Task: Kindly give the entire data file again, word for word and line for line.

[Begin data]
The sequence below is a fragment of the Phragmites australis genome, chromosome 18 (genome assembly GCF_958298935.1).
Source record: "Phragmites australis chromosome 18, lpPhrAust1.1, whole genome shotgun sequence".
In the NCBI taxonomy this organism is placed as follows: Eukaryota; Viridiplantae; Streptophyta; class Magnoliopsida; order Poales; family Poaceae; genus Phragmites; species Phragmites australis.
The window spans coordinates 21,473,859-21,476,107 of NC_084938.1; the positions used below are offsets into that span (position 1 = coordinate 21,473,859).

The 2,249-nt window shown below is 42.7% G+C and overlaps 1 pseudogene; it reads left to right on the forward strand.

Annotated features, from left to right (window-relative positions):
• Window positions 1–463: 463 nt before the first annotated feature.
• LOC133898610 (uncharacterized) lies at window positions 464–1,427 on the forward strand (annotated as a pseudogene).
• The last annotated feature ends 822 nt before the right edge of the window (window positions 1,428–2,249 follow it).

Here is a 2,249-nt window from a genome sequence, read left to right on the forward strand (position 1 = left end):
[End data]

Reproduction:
The sequence below is a fragment of the Phragmites australis genome, chromosome 18 (genome assembly GCF_958298935.1).
Source record: "Phragmites australis chromosome 18, lpPhrAust1.1, whole genome shotgun sequence".
In the NCBI taxonomy this organism is placed as follows: Eukaryota; Viridiplantae; Streptophyta; class Magnoliopsida; order Poales; family Poaceae; genus Phragmites; species Phragmites australis.
The window spans coordinates 21,473,859-21,476,107 of NC_084938.1; the positions used below are offsets into that span (position 1 = coordinate 21,473,859).

The 2,249-nt window shown below is 42.7% G+C and overlaps 1 pseudogene; it reads left to right on the forward strand.

Annotated features, from left to right (window-relative positions):
• Window positions 1–463: 463 nt before the first annotated feature.
• LOC133898610 (uncharacterized) lies at window positions 464–1,427 on the forward strand (annotated as a pseudogene).
• The last annotated feature ends 822 nt before the right edge of the window (window positions 1,428–2,249 follow it).

Here is a 2,249-nt window from a genome sequence, read left to right on the forward strand (position 1 = left end):